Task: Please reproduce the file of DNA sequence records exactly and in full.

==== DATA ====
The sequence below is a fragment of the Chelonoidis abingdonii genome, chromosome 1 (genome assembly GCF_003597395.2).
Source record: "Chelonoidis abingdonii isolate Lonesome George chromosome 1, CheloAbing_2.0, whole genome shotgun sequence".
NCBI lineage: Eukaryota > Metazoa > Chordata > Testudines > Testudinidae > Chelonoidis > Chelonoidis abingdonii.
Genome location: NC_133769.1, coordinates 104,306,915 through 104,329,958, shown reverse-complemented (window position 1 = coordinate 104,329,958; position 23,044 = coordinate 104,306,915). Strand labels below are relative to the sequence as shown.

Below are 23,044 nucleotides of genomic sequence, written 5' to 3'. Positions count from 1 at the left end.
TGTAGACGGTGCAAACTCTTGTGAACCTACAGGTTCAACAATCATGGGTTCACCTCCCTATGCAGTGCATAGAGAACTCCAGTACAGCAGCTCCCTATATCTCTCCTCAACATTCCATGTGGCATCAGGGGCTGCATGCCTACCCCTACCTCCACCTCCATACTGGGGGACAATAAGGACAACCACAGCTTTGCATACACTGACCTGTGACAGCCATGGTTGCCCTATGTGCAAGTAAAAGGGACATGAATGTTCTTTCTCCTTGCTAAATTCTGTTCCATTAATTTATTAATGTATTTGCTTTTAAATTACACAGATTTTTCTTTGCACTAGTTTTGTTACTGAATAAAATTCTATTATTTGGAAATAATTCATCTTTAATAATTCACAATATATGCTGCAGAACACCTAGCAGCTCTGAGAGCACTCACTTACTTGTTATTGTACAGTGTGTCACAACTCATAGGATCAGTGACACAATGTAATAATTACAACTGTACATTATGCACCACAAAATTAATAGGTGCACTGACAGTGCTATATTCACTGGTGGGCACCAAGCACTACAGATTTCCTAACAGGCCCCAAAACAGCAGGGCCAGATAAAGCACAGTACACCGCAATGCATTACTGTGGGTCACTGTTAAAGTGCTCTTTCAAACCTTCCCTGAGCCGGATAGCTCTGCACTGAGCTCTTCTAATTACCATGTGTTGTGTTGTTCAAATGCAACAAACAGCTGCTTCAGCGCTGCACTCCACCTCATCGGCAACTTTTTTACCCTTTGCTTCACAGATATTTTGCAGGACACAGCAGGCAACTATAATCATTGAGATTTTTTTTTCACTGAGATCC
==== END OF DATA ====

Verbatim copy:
The sequence below is a fragment of the Chelonoidis abingdonii genome, chromosome 1 (genome assembly GCF_003597395.2).
Source record: "Chelonoidis abingdonii isolate Lonesome George chromosome 1, CheloAbing_2.0, whole genome shotgun sequence".
NCBI lineage: Eukaryota > Metazoa > Chordata > Testudines > Testudinidae > Chelonoidis > Chelonoidis abingdonii.
Genome location: NC_133769.1, coordinates 104,306,915 through 104,329,958, shown reverse-complemented (window position 1 = coordinate 104,329,958; position 23,044 = coordinate 104,306,915). Strand labels below are relative to the sequence as shown.

Below are 23,044 nucleotides of genomic sequence, written 5' to 3'. Positions count from 1 at the left end.
TGTAGACGGTGCAAACTCTTGTGAACCTACAGGTTCAACAATCATGGGTTCACCTCCCTATGCAGTGCATAGAGAACTCCAGTACAGCAGCTCCCTATATCTCTCCTCAACATTCCATGTGGCATCAGGGGCTGCATGCCTACCCCTACCTCCACCTCCATACTGGGGGACAATAAGGACAACCACAGCTTTGCATACACTGACCTGTGACAGCCATGGTTGCCCTATGTGCAAGTAAAAGGGACATGAATGTTCTTTCTCCTTGCTAAATTCTGTTCCATTAATTTATTAATGTATTTGCTTTTAAATTACACAGATTTTTCTTTGCACTAGTTTTGTTACTGAATAAAATTCTATTATTTGGAAATAATTCATCTTTAATAATTCACAATATATGCTGCAGAACACCTAGCAGCTCTGAGAGCACTCACTTACTTGTTATTGTACAGTGTGTCACAACTCATAGGATCAGTGACACAATGTAATAATTACAACTGTACATTATGCACCACAAAATTAATAGGTGCACTGACAGTGCTATATTCACTGGTGGGCACCAAGCACTACAGATTTCCTAACAGGCCCCAAAACAGCAGGGCCAGATAAAGCACAGTACACCGCAATGCATTACTGTGGGTCACTGTTAAAGTGCTCTTTCAAACCTTCCCTGAGCCGGATAGCTCTGCACTGAGCTCTTCTAATTACCATGTGTTGTGTTGTTCAAATGCAACAAACAGCTGCTTCAGCGCTGCACTCCACCTCATCGGCAACTTTTTTACCCTTTGCTTCACAGATATTTTGCAGGACACAGCAGGCAACTATAATCATTGAGATTTTTTTTTCACTGAGATCC